As described in the Background, equation 3 provides an expression for the optimal overall time for a search, and depends on the estimation of two quantities: L and tλ, given Λ = 50 bases. If we assume the span of the sequence that is actually searched is on the order of the length of the genome, L = 106 bases, and we make the assumption that the search process terminates the first time a target sequence is found, tλ = τ50, then Eq. 3 reduces to:
As the first-passage time depends on the particular value of the dissociation rate of the protein-DNA complex, this minimum search time varies parametrically with it, too. Figure 7 illustrates the mean first-passage time to arrive at the 50 th base (left axis) as a function of the dissociation/reaction rate for one particular realization of the binding free energy landscape (shown within the inset of Fig. 3). On the other axis (right axis), estimates for the minimum overall search time are provided, calculated according to equation 17, with the maximum hopping frequency given by ν = 108 Hz.
Figure 7

Predictions for minimum target-location times. Mean first-passage times required to traverse 50 bases are shown on the left axis. Minimum search times, as predicted by the diffusion-reaction model, are expressed on the right axis.

Following the exposition in [16], the search time can be estimated using in vitro experimental protein-DNA binding rates in water, from which the binding rate in cytoplasm can be estimated as k on ≈ 108 – 109M–1s–1. Assuming a cytoplasm transcription factor concentration of ≈ 10–9M, an order-of-magnitude estimate can be made for the time needed for a protein to bind one site [16]:

This value is in good agreement with the values predicted by the diffusion-reaction model presented here, as shown by the right axis of Fig. 7. Specifically, to agree with the lower bound of such estimates (i.e. ~ 1 second), the reaction rate should be bounded from above by σ ≤ 10–3, placing it near the plateau region of figure 7.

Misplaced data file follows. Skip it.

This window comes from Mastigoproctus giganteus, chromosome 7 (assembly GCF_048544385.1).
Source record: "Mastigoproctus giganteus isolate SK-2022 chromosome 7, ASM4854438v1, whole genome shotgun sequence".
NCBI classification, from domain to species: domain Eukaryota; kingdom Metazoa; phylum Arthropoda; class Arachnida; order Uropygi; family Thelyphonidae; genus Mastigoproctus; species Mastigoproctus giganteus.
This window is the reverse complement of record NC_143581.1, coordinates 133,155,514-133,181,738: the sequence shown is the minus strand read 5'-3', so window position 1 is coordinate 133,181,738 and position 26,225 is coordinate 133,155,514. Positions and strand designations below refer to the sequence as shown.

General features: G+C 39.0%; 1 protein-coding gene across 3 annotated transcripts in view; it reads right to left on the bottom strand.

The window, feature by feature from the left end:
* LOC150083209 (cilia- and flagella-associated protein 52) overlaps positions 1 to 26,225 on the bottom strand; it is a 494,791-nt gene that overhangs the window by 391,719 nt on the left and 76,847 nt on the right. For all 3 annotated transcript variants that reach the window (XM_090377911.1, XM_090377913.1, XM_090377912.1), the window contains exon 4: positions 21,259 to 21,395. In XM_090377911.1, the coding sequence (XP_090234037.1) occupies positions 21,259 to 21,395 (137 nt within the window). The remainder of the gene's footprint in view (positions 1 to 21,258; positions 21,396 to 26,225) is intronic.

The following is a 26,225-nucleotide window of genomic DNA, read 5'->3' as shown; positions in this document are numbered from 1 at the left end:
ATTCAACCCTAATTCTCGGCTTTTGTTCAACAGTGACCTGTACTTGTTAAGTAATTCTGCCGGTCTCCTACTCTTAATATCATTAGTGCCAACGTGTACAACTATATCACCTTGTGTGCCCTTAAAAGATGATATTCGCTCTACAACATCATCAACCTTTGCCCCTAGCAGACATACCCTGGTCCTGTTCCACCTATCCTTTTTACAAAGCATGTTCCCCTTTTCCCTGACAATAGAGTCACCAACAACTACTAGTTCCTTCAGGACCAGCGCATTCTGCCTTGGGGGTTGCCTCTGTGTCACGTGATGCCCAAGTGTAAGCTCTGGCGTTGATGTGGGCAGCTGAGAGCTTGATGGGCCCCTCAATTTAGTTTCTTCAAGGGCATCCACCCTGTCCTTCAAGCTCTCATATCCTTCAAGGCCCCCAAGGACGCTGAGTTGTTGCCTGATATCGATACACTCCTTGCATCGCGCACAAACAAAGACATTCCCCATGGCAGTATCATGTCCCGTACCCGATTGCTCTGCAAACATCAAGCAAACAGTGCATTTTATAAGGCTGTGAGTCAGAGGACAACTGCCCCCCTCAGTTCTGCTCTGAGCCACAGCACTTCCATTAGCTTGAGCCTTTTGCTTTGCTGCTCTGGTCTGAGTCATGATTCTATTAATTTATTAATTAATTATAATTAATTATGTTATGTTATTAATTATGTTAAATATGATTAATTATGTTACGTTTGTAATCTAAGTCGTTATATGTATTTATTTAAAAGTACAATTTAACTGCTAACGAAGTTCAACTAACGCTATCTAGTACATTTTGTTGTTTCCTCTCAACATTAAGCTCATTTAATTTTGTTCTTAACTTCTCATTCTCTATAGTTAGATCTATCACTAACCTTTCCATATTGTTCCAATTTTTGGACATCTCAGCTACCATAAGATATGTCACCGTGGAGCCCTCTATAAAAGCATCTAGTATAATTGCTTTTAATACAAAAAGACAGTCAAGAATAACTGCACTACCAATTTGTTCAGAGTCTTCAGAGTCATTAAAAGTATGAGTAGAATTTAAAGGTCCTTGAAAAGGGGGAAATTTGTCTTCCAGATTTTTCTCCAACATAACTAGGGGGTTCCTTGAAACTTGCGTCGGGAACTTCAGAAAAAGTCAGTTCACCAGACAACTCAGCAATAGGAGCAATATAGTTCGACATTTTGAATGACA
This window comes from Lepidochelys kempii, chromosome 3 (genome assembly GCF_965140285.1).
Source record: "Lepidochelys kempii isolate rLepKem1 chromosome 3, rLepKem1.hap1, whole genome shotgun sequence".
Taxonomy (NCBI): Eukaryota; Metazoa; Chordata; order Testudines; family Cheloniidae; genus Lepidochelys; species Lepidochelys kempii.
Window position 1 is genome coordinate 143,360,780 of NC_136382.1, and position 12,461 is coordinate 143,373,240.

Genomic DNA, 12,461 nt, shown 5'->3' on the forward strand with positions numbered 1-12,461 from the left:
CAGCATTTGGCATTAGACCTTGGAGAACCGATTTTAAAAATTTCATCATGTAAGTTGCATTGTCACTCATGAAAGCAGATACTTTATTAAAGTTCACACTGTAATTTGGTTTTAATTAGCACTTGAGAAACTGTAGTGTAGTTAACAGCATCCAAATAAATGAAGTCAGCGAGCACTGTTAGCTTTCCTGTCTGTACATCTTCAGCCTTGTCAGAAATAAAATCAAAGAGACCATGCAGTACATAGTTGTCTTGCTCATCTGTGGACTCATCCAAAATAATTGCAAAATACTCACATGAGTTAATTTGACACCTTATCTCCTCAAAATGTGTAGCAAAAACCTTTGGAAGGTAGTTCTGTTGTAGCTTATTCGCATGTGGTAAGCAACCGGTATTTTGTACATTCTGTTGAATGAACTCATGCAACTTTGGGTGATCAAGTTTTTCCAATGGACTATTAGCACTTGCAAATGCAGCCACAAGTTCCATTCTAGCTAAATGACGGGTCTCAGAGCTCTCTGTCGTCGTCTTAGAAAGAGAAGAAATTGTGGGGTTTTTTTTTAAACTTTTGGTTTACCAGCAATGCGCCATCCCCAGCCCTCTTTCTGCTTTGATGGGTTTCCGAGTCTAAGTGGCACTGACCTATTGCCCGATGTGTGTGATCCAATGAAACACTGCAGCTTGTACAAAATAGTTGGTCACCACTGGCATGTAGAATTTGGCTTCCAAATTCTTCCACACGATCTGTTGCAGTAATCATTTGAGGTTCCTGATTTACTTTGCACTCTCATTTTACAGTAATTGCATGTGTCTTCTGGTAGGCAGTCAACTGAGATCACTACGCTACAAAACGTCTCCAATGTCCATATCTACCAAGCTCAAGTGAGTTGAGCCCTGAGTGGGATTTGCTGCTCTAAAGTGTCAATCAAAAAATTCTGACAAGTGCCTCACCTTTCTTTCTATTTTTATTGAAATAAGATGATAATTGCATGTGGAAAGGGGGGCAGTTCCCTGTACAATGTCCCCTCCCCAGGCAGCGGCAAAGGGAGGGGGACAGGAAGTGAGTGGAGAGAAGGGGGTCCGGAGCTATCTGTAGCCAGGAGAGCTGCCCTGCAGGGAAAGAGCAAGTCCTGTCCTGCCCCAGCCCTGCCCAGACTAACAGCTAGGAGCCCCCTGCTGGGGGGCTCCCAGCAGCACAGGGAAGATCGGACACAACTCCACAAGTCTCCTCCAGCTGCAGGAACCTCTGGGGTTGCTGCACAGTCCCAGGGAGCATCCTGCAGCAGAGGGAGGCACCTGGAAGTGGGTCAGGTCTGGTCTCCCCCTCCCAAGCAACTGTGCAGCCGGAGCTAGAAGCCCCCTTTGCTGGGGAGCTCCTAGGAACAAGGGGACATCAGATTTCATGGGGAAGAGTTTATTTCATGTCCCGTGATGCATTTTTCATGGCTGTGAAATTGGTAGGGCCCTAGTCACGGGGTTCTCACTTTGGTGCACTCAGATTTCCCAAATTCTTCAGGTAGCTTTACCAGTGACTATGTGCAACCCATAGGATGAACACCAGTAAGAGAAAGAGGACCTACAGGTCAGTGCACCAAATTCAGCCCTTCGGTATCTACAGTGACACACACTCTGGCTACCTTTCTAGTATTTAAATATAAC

There are two power-law type regimes here, d = 0 and d = –0.53, for scaling of type τ50 ~ σ d . Here, the exponent of d ≈ -1/ 2 means that a 100-fold increase in the reaction rate reduces the search time by 10-fold in the regime characterized by σ > 10–4. Moreover, the transition the two regimes is abrupt, occuring across a decade or so in the reaction rate. The intersection of these power laws occurs at σ ≈ 10–4, indicating that a significant number of molecules survive along the segment in biological conditions (refer to the half-life estimates of Fig. 6), so that dissociations of the protein-DNA complex during the search along nonspecific DNA are infrequent.

These two regimes can be interpreted as screening regimes, in that proteins are prevented from reaching downstream sites due to dissociation of the protein-DNA complex. The abrupt transition between these regimes can be attributed to a partial screening regime, wherein exploration is limited by the reaction rate, and representing a balance between maximizing the speed of the sliding phase while allowing for the greatest chance to arrive downstream. Biological advantage would appear to rest somewhere near this transition.

The plateau in the search times for σ < 10–4, suggests that it may be experimentally difficult to measure reaction rates for these semi-stable comlexes, because the first-passage times vary very little across several orders of magnitude studied. In other words, the relationship between search times and reaction rate is not invertible in the region defined by σ < 10–4. Nevertheless, the search time associated with the plateau, approximately t min ≈ 2.4 seconds, sits comfortably within the bound of the experimental estimate provided above.

Validity of the first-passage renormalization approach